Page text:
FDA Accepts Application, Grants Priority Review to Vorasidenib for IDH-Mutant Diffuse Glioma


If vorasidenib receives full approval, it would be a first-in-class target therapy to treat individuals with IDH-mutant gliomas.

The FDA has accepted the New Drug Application and granted Priority Review for vorasidenib (Servier) for the treatment of isocitrate dehydrogenase (IDH)-mutant diffuse glioma. A Prescription Drug Unser Fee Act (PDUFA) action date was set for August 20, 2024.1

Chimeric antigen receptor CAR - car T-Cell therapy, CAR T-cell therapy is the use of genetically modified T cells that express a special protein called a chimeric antigen receptor 3d rendering - Image credit: catalin | stock.adobe.com

Image credit: catalin | stock.adobe.com

Vorasidenib is an oral, selective, highly brain-penetrant dual inhibitor of mutant IDH 1 and 2 (IDH1/2) enzymes, according to study authors.1

IDH mutation impacts 20% of individuals diagnosed with primary malignant brain tumors with adult-type diffuse gliomas. The study authors noted that this includes 100% of grade 2 and grade 3 adult-type diffuse gliomas. To properly assess and diagnose an individual, testing for IDH mutations could provide more clarity on the prognosis of the disease.1

Key Takeaways

  1. Vorasidenib, a dual inhibitor of mutant isocitrate dehydrogenase 1 and 2 (IDH1/2) enzymes, has shown significant efficacy in treating IDH-mutant diffuse glioma. It demonstrated notable improvements in progression-free survival (PFS) and time to next intervention (TTNI) compared to placebo in a phase 3 clinical trial.
  2. The acceptance of regulatory submissions by both the FDA and the European Medicine Agency (EMA), along with the granting of priority review status, indicate recognition of the potential therapeutic value of vorasidenib.

"In the realm of glioma treatment, innovation has been stagnant for nearly a quarter-century, posing challenges for patients who, post-surgery, may opt to defer treatment due to concerns around potential toxic side effects. As a drug specifically designed to be highly blood-brain barrier penetrant, vorasidenib has demonstrated clinically meaningful efficacy in patients with IDH1/2 mutant gliomas alongside a consistently manageable safety profile, said Susan Pandya, MD, Head of Cancer Metabolism Global Development Oncology & Immuno-Oncology at Servier, in a press release. “This promising outcome brings hope to patients grappling with IDH-mutant diffuse gliomas, offering a potential breakthrough for those eagerly awaiting a new therapeutic option.”1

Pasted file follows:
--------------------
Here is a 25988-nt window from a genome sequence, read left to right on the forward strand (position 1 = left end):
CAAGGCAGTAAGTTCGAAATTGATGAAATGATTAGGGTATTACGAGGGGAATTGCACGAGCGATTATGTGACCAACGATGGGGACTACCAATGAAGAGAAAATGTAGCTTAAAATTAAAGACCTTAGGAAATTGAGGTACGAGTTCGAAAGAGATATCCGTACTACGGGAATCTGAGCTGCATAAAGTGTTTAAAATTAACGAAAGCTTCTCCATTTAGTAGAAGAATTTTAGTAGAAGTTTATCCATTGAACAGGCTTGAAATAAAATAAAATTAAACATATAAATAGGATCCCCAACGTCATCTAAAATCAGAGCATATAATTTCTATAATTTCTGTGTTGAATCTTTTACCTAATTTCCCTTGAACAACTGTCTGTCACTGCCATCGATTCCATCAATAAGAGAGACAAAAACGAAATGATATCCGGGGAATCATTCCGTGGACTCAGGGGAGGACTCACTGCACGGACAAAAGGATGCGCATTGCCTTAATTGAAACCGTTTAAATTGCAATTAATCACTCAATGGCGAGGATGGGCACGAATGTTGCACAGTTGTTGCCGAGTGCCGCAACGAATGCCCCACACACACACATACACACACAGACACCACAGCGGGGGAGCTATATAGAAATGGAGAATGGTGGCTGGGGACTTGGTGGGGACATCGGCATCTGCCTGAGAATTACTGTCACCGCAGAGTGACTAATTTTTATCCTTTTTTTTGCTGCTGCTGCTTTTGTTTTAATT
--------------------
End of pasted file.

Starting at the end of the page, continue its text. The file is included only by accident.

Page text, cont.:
The approval was based on findings from the phase 3 global, randomized, double-blind, placebo-controlled INDIGO clinical trial. The study evaluated the tolerability and safety of vorasidenib compared with placebo among individuals with residual or recurrent grade 2 glioma with IDH1/2 who received surgery as their only form of treatment.1

According to study authors, the trial met its primary endpoint of progression-free survival (PFS) per blinded independent review committee (BIRC) and its secondary endpoint of time to next intervention (TTNI) at the prespecified second interim analysis.1

Compared with the placebo, vorasidenib demonstrated significant impact in PFS per BIRC among patients who were randomly assigned to receive the injection (Hazard Ratio [HR], 0.39; 95% Confidence Interval [CI], 0.27 to 0.56; 1-sided P=0.000000067). The median PFS in the placebo group was 27.2 and 11.1 months. Similarly, TTNI was also significant (HR, 0.26; 95% CI, 0.15 to 0.43; 1-sided P=0.000000019), although median TTNI was not met for vorasidenib and was 17.8 for the placebo.1

Other results displayed a reduction in tumor volume with vorasidenib, by 2.5% every 6 months, compared to an increase of 13.9% every 6 months in the placebo group, according to study authors.1

The safety of vorasidenib was consistent with results previously found in the phase 1 trial. Additonally, vorasidenib was reported to have low-grade toxic effects.1,2

"The compelling efficacy results observed with vorasidenib in the INDIGO study underscore its full potential to emerge as the benchmark treatment for patients grappling with IDH-mutant diffuse glioma harboring IDH1/2 mutations," said Claude Bertrand, Executive Vice-President of Research & Development and Chief Scientific Officer at Servier, in a press relase. "The submission of global regulatory filings for vorasidenib serve as validation of Servier’s global oncology commitment while marking a possibly significant milestone for patients who have endured more than 2 decades without access to new therapeutic solutions.”1

The study authors noted that if vorasidenib receives approval, it would be the first-in-class target therapy to treat individuals with IDH-mutant gliomas.1

  1. FDA and EMA Accept Vorasidenib Regulatory Submissions for the Treatment of IDH-mutant diffuse glioma. Servier. News release. February 20, 2024. Accessed February 20, 2024.
  2. Vorasidenib in IDH1- or IDH2-Mutant Low-Grade Glioma. The New England Journal of Medicine. News release. August 17, 2023. Accessed February 20, 2024. https://www.nejm.org/doi/full/10.1056/NEJMoa2304194.
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